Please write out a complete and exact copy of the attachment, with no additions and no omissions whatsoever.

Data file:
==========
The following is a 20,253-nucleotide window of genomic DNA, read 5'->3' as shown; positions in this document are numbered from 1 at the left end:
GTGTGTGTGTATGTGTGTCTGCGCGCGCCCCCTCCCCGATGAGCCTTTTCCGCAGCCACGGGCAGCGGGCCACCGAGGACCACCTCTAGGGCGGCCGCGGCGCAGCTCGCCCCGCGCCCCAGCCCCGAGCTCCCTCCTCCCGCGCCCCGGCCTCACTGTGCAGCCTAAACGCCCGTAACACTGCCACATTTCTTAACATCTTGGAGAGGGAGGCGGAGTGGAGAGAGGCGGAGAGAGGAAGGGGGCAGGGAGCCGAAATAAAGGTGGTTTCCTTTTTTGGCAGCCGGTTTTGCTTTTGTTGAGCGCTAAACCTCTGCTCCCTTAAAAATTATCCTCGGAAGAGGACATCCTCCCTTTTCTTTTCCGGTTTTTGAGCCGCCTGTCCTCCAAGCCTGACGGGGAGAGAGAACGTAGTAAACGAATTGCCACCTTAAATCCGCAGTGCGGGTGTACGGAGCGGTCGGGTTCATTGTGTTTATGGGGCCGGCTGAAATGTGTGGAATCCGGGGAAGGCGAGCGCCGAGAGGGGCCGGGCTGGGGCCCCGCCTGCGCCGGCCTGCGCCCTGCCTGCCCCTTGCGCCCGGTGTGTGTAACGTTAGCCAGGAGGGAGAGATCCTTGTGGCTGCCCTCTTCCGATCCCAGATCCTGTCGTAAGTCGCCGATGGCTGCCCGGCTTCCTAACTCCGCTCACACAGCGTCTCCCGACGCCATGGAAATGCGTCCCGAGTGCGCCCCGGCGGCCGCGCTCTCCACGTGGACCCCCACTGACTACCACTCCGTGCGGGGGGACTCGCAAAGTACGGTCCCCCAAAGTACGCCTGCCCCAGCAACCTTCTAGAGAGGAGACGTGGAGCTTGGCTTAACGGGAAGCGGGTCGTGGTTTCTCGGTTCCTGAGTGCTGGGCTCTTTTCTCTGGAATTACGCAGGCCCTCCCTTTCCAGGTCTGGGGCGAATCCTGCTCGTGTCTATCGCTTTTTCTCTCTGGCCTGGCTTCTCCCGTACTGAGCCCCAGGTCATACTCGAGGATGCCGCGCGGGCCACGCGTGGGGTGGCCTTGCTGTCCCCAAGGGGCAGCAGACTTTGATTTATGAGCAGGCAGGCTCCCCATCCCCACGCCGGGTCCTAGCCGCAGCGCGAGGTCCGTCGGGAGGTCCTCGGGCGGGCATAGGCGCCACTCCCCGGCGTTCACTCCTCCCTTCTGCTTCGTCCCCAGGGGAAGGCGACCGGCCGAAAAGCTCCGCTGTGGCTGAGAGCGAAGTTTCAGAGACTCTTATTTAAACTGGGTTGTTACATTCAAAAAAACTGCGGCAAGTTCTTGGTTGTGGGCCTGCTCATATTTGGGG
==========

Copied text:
The following is a 20,253-nucleotide window of genomic DNA, read 5'->3' as shown; positions in this document are numbered from 1 at the left end:
GTGTGTGTGTATGTGTGTCTGCGCGCGCCCCCTCCCCGATGAGCCTTTTCCGCAGCCACGGGCAGCGGGCCACCGAGGACCACCTCTAGGGCGGCCGCGGCGCAGCTCGCCCCGCGCCCCAGCCCCGAGCTCCCTCCTCCCGCGCCCCGGCCTCACTGTGCAGCCTAAACGCCCGTAACACTGCCACATTTCTTAACATCTTGGAGAGGGAGGCGGAGTGGAGAGAGGCGGAGAGAGGAAGGGGGCAGGGAGCCGAAATAAAGGTGGTTTCCTTTTTTGGCAGCCGGTTTTGCTTTTGTTGAGCGCTAAACCTCTGCTCCCTTAAAAATTATCCTCGGAAGAGGACATCCTCCCTTTTCTTTTCCGGTTTTTGAGCCGCCTGTCCTCCAAGCCTGACGGGGAGAGAGAACGTAGTAAACGAATTGCCACCTTAAATCCGCAGTGCGGGTGTACGGAGCGGTCGGGTTCATTGTGTTTATGGGGCCGGCTGAAATGTGTGGAATCCGGGGAAGGCGAGCGCCGAGAGGGGCCGGGCTGGGGCCCCGCCTGCGCCGGCCTGCGCCCTGCCTGCCCCTTGCGCCCGGTGTGTGTAACGTTAGCCAGGAGGGAGAGATCCTTGTGGCTGCCCTCTTCCGATCCCAGATCCTGTCGTAAGTCGCCGATGGCTGCCCGGCTTCCTAACTCCGCTCACACAGCGTCTCCCGACGCCATGGAAATGCGTCCCGAGTGCGCCCCGGCGGCCGCGCTCTCCACGTGGACCCCCACTGACTACCACTCCGTGCGGGGGGACTCGCAAAGTACGGTCCCCCAAAGTACGCCTGCCCCAGCAACCTTCTAGAGAGGAGACGTGGAGCTTGGCTTAACGGGAAGCGGGTCGTGGTTTCTCGGTTCCTGAGTGCTGGGCTCTTTTCTCTGGAATTACGCAGGCCCTCCCTTTCCAGGTCTGGGGCGAATCCTGCTCGTGTCTATCGCTTTTTCTCTCTGGCCTGGCTTCTCCCGTACTGAGCCCCAGGTCATACTCGAGGATGCCGCGCGGGCCACGCGTGGGGTGGCCTTGCTGTCCCCAAGGGGCAGCAGACTTTGATTTATGAGCAGGCAGGCTCCCCATCCCCACGCCGGGTCCTAGCCGCAGCGCGAGGTCCGTCGGGAGGTCCTCGGGCGGGCATAGGCGCCACTCCCCGGCGTTCACTCCTCCCTTCTGCTTCGTCCCCAGGGGAAGGCGACCGGCCGAAAAGCTCCGCTGTGGCTGAGAGCGAAGTTTCAGAGACTCTTATTTAAACTGGGTTGTTACATTCAAAAAAACTGCGGCAAGTTCTTGGTTGTGGGCCTGCTCATATTTGGGG